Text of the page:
Automation Innovation Changes Banks
TEDx - Simon Dixon - Changing The Rules of Banking @TEDtalks [http://www.youtube.com/watch?v=zUl9nOqaU8s]
A wrap is more than just a tasty sandwich rolled up within a soft tortilla shell. And it's more than what a director of a movie yells when they film the final scene. In the financial services world, a wrap is another term for a banking innovation known as the Unified Management Account (UMA).
Up until recently, a money manager who was doing the bidding of his clients - to build a diverse portfolio of stocks, bonds, and mutual funds - would open up a separate account for each asset class. The UMA, or wrap account, allows the banker to place all of these diverse assets into one account. Doing so saves a lot of time and money. In turn, the bank has the ability to serve more clients, so it can be more profitable.
Indeed, the "wrap revolution" is an exciting development in how the financial services sector is evolving to meet the needs of its individual clients. It used to be that it was relatively inefficient for a bank to concentrate a lot of time on a single individual when it could be catering to a large institutional client instead. The development of innovative products like wrap accounts allow single consumers to get the kind of attention only the big institutional players would otherwise receive.
In a recent exposé on new wealth management techniques, the act of maintaining a separate account for each asset class and each money manager translated into severe limitations as to what the general audience of investors could access in the capital markets. Not surprisingly, it became a back office issue. Few banks had the manpower to handle a huge number of multiple accounts.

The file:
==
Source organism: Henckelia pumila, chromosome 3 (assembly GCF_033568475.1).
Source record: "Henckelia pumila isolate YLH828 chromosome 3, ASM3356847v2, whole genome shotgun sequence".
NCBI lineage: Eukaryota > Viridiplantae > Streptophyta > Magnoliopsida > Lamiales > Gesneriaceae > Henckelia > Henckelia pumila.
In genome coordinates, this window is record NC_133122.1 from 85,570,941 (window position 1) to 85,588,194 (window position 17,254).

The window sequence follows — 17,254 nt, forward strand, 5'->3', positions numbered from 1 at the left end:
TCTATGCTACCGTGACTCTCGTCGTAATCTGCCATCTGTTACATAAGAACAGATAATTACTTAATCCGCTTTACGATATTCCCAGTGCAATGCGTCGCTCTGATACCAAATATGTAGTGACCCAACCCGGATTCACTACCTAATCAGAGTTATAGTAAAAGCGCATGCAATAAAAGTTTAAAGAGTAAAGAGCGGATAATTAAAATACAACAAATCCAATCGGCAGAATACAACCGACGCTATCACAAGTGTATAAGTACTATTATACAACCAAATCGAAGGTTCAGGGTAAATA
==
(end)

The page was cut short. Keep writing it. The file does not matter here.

The warp innovation reminds me that there's truly no value in doing things that aren't simple anymore. This statement might seem a bit obvious. But think about the bank situation. Enterprises often go through a business process that's outdated and filled with unnecessary functions because that's all they've ever known. It's often very difficult for an organization to slam on the brakes and reassess age-old methods and best practices.
With the advent of automation, the financial services sector is evolving more rapidly than it has in the past three decades. Remember what happened 30 years ago with the introduction of automated teller machines (ATMs)? People didn't have to wait in order to get in front of a teller. IT services, especially as they refer to the financial sector, are becoming automated as well. The back office triumph of the Unified Managed account is just one of many financial sector innovations that depends on automation to fuel back office functions.
The entire sales and trading functions of banks have become a lot more nimble because of automation. In the old days (meaning not even 10 years ago), a customer's "buy" order for a stock would have to be relayed to a broker on the floor of an exchange, where that broker would do his best to settle on a price nearest to what the customer wanted. The deal would involve a lot of interpersonal back and forth on the floor of the exchange. Once the broker bought the stock, the customer would have to pay a commission for his efforts. And the back office functions could be Byzantine. Huge "clearing houses" had to verify each and every transaction of the trading day.
With the preponderance of automation, a customer is closer to becoming his own market maker. Have you heard about the phenomenon of the last decade called "dark pools"? These are pools of capital in which prices that are set for certain securities aren't transparent to those outside or even inside the pools. So in a way, the exchanges themselves are being pushed aside by financiers who use automation to create their own markets. And very lucrative markets at that because they cut out the middleman and automate those complicated back office functions.
Who knew that when the friendly ATM hit the scene some three decades ago that the banking world was on the verge of an automation revolution? And once again, putting technology into the hands of individual customers has helped them invest bigger...better.